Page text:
Being the Saturday night of a beautiful weekend, and Payniac deciding the Leeuwin-Naturaliste NP would be too popular and therefore too busy we headed for an inland camp. We ended up at Sue's Bridge in the relatively new Blackwood River NP. After driving through some beautiful forests this was a great option and we ended up with a lovely shady spot near the river.
*Snake (Dugite according to local opinion, looked a lot like a brown snake to me ) about to eat a large skink. Obviously wouldn't usually go anywhere near a snake like this but he was pretty tied up with his lunch so we watched for a while with morbid fascination. The lizard was still breathing and moving its legs as the snake started to ingest it.I had never seen anything like this before.
On Sunday we made our way to the coast with a stop at Augusta - for the sights and for a bakery
brunch. Then we did some beach time at Hamelin Bay. We had intended to beach hop up Caves Road towards Evans & Tate (where G & D were) but we took a turn off so we could drive through the incredible karri forest with a general heading toward the coast - the next thing you know we've been driving for ages and it's all sandy again - - if we'd kept going we'd have ended up on the beach back at Hamelin Bay where we started from.
*Catching some rays at Hamelin Bay.
*More giant trees this time in Leeuwin-Naturaliste NP.
After a quick shop in Dunsborough we arrived at Evans & Tate around 6:30pm very excited. We hadn't seen these guys in quite some time and were really looking forward to spending some time with them. Their lives have changed significantly since we'd seen them with baby Juniper 5&1/2 months old. With all the excitement we all talked and drank too much and stayed up really late and some of us felt very average the next morning. It was a top evening spent amongst the vines of the lovely E&T vineyard so a great big thank you to Tommy and Dee for putting us up for the night & for your fantastic company. Meeting up with people as we go has played a really important role in us workshopping the trip. It sounds a bit silly but being together 24/7 and living this trip-of-a-lifetime together means we don't talk a huge amount about the experiences as we have them. It isn't until we start imagining other peoples curiosities that we delve deeply into our experiences. So, thanks to G and Dee for that too.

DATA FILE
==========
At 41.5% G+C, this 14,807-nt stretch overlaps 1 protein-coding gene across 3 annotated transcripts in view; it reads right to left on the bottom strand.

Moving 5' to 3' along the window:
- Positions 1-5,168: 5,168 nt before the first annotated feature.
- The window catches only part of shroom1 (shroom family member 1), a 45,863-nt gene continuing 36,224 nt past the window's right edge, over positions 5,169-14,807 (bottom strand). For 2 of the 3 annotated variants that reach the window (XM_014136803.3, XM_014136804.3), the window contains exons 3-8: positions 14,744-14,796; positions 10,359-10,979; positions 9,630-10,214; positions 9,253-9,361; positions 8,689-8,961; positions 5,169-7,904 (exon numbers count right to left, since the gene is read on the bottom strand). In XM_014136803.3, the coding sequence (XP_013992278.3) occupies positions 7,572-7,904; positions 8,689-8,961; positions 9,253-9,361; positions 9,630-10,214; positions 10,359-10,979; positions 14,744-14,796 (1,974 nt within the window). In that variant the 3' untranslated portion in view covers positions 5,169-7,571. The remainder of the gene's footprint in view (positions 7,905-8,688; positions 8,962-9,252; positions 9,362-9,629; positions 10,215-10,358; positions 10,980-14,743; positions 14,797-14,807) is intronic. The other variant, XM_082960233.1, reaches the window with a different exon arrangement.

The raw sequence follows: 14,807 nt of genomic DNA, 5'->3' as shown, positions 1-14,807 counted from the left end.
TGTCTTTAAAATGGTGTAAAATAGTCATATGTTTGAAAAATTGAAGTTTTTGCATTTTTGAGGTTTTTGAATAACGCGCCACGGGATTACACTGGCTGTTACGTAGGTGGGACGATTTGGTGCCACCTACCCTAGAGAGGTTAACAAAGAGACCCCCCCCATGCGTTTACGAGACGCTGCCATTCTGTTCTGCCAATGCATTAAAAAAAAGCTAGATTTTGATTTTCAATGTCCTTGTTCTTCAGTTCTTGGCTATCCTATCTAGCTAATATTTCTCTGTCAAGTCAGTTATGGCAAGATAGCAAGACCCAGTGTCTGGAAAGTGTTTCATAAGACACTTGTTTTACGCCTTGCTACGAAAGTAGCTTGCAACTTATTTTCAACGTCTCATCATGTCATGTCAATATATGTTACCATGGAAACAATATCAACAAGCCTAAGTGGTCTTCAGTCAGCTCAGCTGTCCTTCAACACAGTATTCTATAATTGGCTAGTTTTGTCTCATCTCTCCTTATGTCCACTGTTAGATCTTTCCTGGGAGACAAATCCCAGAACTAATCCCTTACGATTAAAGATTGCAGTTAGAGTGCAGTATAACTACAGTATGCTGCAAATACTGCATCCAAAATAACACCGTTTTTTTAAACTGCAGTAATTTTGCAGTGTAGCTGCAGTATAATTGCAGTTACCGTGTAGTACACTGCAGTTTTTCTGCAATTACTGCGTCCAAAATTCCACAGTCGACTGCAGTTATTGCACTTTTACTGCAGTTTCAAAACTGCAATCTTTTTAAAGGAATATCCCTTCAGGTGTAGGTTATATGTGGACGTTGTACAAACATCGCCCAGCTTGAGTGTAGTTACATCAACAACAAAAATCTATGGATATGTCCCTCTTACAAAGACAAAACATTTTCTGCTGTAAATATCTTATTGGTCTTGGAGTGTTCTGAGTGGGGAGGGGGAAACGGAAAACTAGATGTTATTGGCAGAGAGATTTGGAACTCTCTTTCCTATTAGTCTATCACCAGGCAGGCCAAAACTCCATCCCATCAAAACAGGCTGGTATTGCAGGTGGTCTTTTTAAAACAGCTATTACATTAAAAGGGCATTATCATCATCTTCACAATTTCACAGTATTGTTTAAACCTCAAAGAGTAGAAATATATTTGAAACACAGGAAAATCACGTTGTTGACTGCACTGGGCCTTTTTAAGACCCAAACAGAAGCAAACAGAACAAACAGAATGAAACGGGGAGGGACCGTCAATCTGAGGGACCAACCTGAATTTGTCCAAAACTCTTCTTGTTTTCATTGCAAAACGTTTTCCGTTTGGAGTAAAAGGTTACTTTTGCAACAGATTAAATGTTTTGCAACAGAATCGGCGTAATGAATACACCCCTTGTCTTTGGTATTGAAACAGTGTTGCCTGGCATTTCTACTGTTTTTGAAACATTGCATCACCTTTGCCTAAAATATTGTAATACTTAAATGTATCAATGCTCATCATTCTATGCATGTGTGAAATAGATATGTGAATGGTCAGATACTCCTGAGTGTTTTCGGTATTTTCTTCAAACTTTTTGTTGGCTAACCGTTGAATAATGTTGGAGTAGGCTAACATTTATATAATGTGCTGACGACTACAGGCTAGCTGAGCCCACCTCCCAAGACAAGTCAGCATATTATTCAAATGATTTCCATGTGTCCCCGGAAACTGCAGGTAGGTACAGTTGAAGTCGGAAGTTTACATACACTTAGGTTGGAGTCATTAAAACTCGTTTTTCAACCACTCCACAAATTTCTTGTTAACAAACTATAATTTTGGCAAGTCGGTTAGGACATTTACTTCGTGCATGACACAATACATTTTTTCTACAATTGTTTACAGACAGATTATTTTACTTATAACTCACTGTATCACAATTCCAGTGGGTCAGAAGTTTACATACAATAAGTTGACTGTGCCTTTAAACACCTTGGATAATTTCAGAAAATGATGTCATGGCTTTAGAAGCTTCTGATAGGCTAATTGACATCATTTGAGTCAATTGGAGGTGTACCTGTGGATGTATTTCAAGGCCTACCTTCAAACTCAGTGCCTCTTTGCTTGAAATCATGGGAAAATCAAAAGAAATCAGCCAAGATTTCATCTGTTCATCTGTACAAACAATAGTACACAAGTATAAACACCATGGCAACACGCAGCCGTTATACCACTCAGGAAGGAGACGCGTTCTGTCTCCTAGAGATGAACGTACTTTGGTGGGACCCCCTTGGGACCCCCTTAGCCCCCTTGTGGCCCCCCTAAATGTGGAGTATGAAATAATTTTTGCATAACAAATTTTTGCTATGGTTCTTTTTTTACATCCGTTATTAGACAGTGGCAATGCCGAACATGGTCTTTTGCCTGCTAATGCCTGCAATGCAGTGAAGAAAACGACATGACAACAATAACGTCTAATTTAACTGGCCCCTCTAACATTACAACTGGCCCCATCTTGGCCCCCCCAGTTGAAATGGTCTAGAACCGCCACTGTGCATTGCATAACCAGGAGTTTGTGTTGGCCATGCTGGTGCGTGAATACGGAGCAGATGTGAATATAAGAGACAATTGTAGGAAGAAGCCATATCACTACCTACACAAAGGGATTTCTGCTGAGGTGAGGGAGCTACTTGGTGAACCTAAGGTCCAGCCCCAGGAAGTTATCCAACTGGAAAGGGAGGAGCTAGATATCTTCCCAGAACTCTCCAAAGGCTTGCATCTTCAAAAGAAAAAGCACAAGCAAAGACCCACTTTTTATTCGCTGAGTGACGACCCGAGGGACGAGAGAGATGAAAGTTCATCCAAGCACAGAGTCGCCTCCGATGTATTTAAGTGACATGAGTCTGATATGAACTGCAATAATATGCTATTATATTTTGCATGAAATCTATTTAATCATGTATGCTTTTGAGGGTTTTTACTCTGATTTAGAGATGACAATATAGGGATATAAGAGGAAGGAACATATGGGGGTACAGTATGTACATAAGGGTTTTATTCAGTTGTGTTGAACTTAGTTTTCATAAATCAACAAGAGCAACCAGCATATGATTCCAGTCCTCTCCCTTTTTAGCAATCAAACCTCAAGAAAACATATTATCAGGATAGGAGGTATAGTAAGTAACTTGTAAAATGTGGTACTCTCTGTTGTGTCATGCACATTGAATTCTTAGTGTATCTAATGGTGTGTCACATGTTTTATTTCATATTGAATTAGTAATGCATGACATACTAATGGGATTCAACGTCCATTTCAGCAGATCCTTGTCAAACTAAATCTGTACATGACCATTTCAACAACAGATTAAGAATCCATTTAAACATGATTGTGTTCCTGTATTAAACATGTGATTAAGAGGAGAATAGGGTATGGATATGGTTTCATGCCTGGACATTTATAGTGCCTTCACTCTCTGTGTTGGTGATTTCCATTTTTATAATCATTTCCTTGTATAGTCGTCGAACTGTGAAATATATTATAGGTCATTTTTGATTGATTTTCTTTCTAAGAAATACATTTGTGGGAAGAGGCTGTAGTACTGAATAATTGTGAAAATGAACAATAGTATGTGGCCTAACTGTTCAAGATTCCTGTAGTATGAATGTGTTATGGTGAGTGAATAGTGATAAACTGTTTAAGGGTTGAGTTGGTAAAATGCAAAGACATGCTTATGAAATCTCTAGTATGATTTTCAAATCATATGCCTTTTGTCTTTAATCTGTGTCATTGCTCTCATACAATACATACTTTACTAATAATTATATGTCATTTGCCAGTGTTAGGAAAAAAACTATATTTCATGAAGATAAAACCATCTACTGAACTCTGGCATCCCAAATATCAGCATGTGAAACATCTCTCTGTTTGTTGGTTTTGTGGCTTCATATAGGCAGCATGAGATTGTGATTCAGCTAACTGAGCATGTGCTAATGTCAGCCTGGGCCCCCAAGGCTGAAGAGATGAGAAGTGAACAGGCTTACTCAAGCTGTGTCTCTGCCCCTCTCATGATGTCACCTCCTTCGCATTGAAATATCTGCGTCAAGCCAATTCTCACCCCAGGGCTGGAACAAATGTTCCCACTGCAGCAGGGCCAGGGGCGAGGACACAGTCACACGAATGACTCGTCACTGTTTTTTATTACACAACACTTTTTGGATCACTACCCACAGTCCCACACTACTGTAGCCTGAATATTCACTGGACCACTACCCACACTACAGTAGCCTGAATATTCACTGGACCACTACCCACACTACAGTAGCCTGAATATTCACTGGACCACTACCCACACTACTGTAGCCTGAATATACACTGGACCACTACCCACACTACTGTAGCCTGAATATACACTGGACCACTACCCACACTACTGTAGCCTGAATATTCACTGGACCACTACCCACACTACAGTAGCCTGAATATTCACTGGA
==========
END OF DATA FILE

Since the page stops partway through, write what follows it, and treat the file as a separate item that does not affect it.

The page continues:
From the Margaret River it was a quick scoot, and very painful for me with the worst headache I've ever had, up the highway to Leggie's in Freo. As Andy went to Sydney for work (sounds more like fun to me!!!!) from Wednesday and got back y'day I had a chance to explore Perth and Fremantle a little on my own. Firstly I got my dive computer back - the one the guys took from Kangaroo Island a month ago-thank you Divers Service Adelaide!I went to the WA Museum, walked around the city, shouted myself lunch at a cool city cafe, looked in the shops, bought some books, visited Kings Park and intended to get a "ferry" back to Freo to take in the river.

*The incredible view of Perth city from King's Park

This was thwarted as I had missed the last one of the day and so trained it back.
It's about 20km from Fremantle to Perth city and takes under half an hour. Yesterday I had the day in Freo - what a cool place! Last time we were here it was all a bit of a whirl wind and never got my bearings so it was nice to see it at my pace. I walked to the Fremantle Prison where I did a tour, then wandered through the markets and down to the harbour.
*The accomodation circa 1860 in the Fremantle prison.
Leggie had also given me a heads up on an art gallery that he really liked called the Moores Gallery - in an old warehouse with a really great exhibit that I enjoyed. Freo has lots of old buildings so the city has heaps of character. It's been lovely to have these few days with my own company in the day as Leggie's hard at work making the upcoming West Coast Blues & Roots festival, and in the evenings we've been hanging out here with Jasper the chocolate labby.

We've also had the opportunity to catch up with some easties in the west while we've been here. Great to see Caz & Sam, Nat New, and the gracious hostesses Kimmy and Fluff. Thanks guys for such a lovely evening last night - we intended to drop in for an hour or so but didn't get home until well after midnight, good to have a laugh and a chat and listen to the daylight savings debate.

This morning we saw the Sculptures by the Sea at Cottesloe before a delicious sunday brekky with an incredible Indian Ocean outlook. I'll let the Payniac take over from here.